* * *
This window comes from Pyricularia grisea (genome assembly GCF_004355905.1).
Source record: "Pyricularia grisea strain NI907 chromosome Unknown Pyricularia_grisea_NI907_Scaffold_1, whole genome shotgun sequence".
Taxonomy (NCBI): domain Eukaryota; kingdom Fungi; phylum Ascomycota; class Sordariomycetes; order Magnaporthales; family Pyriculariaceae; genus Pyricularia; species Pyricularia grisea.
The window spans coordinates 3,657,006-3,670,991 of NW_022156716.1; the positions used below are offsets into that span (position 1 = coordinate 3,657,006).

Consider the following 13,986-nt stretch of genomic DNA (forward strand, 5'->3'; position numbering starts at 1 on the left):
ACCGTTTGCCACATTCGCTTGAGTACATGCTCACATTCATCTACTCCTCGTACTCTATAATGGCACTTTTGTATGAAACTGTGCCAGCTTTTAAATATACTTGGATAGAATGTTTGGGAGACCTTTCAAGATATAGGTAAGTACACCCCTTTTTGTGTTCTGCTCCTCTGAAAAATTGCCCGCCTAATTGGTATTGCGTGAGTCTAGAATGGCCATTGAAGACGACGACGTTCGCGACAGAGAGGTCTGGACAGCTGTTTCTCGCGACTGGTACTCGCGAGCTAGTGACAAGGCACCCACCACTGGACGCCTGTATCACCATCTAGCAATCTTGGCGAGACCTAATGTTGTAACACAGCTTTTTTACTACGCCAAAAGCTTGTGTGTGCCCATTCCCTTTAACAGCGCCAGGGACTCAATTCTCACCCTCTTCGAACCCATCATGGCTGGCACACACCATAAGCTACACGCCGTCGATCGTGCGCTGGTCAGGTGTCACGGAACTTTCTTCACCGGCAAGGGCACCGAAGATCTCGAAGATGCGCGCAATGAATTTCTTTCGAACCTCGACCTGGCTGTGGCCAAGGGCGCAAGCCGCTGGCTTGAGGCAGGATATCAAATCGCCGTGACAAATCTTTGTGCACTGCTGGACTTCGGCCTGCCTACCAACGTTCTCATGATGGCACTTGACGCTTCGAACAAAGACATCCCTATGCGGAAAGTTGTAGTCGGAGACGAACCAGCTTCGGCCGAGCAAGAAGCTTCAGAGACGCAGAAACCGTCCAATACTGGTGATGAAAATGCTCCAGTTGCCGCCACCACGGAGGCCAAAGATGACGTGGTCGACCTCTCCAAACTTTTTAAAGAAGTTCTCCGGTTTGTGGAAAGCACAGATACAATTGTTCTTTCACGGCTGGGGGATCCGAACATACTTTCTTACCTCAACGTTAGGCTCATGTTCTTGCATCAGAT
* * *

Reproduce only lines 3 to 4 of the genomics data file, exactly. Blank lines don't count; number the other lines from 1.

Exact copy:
Taxonomy (NCBI): domain Eukaryota; kingdom Fungi; phylum Ascomycota; class Sordariomycetes; order Magnaporthales; family Pyriculariaceae; genus Pyricularia; species Pyricularia grisea.
The window spans coordinates 3,657,006-3,670,991 of NW_022156716.1; the positions used below are offsets into that span (position 1 = coordinate 3,657,006).